We hypothesize that adduct induced conformational heterogeneity is modulated by the base sequences around the lesion and the thermal/thermodynamic stability of the lesion containing DNA duplexes is an important factor for determining their repair efficiencies. In Manuscript I (published in Nucleic Acids Research), the objective was to test our hypothesis on the aforementioned sequence dependent NER of AAF in the NarI hot spot sequence. To that end, we prepared three 16-mer oligonucleotide duplexes that are site specifically modified by FAAF (fluorinated derivative of AAF) at G1, G2 or G3 of the NarI sequence (5ꞌ-CTCTCG1G2CG3CCATCAC-3ꞌ). We utilized 19F NMR and circular dichroism (CD) to determine the conformational profiles of the FAAF in the three duplexes. We conducted melting experiments using UV-spectrophotometer and differential scanning calorimetry (DSC) for thermodynamic analyses. In addition, we carried out NER assay of these duplexes using the E. coli UvrABC system. Similarly, the repair work was also performed on FAF (fluorinated derivative of the N-deacetylated AF) modified duplexes as their conformational and thermodynamic properties were known.
Our 19F NMR/CD data showed that the FAAF at G1 and G3 orients majorly in syn-glycosidic S- and W-conformers, whereas the anti glycosidic B-conformer is favored at G2. The thermodynamic data obtained from UV and DSC indicates that the S- and W-conformers induce greater distortion and thermodynamic destabilization of the modified duplexes. Interestingly, we found that the repair of FAAF occurred in a conformation-specific manner with highly S/W-conformeric AAF at G3 and G1 incised more efficiently than the B-type G2 (G3~G1 > G2). The N-deacetylated AF adducts in the same NarI sequence were repaired 2-3 fold less than the bulky N-acetylated FAAF, but the order of reparability was different (G2~G1 > G3), a reverse order of the FAAF. We believe the presence of N-acetyl group raised the conformational barrier of FAAF vs. FAF. Overall, the results provided conformational and thermodynamic insight into the sequence dependent UvrABC incisions of the bulky aminofluorene DNA adducts.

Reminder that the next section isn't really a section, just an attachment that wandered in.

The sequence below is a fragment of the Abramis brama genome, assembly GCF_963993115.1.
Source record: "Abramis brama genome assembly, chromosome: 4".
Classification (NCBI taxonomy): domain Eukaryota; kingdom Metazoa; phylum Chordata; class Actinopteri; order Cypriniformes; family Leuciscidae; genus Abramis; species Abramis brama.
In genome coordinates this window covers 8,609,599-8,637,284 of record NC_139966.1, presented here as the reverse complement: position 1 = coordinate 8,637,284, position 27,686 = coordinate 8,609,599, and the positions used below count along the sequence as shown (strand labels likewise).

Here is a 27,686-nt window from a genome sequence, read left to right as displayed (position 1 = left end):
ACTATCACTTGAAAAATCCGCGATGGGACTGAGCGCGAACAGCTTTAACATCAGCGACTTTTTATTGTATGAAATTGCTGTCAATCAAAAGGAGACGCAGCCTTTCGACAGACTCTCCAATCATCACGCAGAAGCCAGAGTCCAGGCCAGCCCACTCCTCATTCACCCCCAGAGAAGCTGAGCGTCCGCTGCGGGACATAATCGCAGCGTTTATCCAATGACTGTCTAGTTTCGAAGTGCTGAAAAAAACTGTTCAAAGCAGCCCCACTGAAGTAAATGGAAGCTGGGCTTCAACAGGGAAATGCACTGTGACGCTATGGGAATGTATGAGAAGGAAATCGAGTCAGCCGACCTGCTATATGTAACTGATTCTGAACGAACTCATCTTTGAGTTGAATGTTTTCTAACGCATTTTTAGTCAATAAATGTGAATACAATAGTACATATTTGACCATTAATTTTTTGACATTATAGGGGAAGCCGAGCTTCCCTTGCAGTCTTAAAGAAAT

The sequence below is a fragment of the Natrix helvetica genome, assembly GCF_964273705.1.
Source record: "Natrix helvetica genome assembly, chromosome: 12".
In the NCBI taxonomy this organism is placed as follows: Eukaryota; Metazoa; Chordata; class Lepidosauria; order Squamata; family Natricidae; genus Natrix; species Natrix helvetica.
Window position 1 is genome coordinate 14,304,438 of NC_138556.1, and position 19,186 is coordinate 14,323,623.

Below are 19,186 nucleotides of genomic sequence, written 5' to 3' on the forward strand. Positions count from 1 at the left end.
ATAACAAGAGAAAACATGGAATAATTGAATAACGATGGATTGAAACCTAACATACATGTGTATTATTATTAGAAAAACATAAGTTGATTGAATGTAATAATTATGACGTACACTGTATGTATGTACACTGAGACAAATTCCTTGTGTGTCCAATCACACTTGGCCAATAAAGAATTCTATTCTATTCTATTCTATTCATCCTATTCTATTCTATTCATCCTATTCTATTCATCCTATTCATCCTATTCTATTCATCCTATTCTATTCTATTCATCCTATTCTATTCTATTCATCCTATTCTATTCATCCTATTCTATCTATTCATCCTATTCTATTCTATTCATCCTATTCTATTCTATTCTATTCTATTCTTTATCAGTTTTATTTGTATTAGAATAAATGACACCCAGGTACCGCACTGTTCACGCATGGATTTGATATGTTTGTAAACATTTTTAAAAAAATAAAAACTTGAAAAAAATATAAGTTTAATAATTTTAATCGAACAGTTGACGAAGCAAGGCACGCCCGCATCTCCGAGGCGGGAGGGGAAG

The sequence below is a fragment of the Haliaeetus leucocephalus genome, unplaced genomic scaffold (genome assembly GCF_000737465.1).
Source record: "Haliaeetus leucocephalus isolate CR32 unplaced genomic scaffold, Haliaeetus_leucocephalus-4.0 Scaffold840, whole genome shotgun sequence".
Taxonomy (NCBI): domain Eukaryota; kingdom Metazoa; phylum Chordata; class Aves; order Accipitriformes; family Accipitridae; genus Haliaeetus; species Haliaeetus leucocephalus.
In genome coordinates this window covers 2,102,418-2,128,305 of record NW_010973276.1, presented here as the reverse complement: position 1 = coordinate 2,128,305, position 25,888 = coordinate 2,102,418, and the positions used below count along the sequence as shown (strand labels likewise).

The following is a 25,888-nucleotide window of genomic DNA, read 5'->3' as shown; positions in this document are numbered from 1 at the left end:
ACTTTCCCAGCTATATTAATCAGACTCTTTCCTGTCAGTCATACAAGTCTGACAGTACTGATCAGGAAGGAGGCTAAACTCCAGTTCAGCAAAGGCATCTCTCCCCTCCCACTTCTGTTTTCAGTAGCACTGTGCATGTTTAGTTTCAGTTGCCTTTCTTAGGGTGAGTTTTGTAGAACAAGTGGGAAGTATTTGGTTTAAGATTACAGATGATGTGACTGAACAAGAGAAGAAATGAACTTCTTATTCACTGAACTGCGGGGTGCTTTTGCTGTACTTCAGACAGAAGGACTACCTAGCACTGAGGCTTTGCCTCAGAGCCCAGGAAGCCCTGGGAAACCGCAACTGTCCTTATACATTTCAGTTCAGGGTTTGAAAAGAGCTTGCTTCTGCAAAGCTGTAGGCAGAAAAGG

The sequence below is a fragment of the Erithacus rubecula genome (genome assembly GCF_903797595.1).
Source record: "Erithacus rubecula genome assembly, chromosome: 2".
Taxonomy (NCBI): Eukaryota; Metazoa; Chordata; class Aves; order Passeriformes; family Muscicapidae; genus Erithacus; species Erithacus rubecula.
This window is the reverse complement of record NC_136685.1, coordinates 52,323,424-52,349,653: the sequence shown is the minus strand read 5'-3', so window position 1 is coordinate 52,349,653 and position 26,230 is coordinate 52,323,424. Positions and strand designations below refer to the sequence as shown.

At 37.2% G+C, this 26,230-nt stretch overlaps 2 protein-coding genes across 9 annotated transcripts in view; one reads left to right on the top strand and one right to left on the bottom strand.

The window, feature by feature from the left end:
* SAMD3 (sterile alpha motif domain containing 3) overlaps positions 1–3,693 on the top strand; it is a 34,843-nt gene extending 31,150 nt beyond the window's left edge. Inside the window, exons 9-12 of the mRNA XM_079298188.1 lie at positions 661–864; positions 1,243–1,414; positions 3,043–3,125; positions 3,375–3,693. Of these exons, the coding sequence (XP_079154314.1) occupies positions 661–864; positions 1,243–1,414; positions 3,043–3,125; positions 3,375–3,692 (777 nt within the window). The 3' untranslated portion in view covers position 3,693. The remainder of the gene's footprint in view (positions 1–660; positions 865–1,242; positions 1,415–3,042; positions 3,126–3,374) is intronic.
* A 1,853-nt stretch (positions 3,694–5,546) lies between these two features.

In Manuscript II (to be submitted in Chemical Research in Toxicology), we extended our NER mono-adducts work (Manuscript I) to FAAF derived di-adducts formed from the NarI sequence. The objective was to understand how the cluster adducts are treated by the NER proteins and to investigate the sequence effects in the repair efficiency of the arylamine di-adducts, if any. To do so, we prepared modified oligonucleotides that contain FAAF simultaneously on two (G1G2, G2G3 and G2G3) of the three guanines (G1, G2, and G3) of the NarI sequence (5ꞌ-CTCTCG1G2 CG3CCATCAC-3ꞌ). We conducted the NER assays on the three di-adducts using the E. coli UvrABC proteins. Moreover, we performed spectroscopic (19F NMR and CD) and melting experiments for conformational and thermodynamic examination, respectively.
We found that the repair of the bulky FAAF di-adducts occurred with double the efficiency of the mono-adducts. Our structural data related the enhanced reparability with the greater thermal and thermodynamic destabilization produced in the di-adduct duplexes. In addition, the three di-adduct duplexes exhibited dramatic sequence effects in the repair efficiency. Although, the 19F NMR data was not conclusive to provide their conformational profile, the respective mono-adducts data (Manuscript I) indicate that the repair seems to occur in a conformation-specific manner. The NarI-G2G3 and -G1G3 di-adducts are repaired more efficiently and they contain FAAF at G3 position, in which FAAF is known to exist in highly S/W-conformation. In contrast, the NarI-G1G2 di-adduct contains the highly B-conformeric G2 position. Apparently, duplex distortion by destacking and destabilization is important as the repair and destacking/destabilization trend followed in the same order: G2G3 > G1G3 > G1G2. The results of this study provide the first report on the structure-repair relationships of FAAF cluster adducts.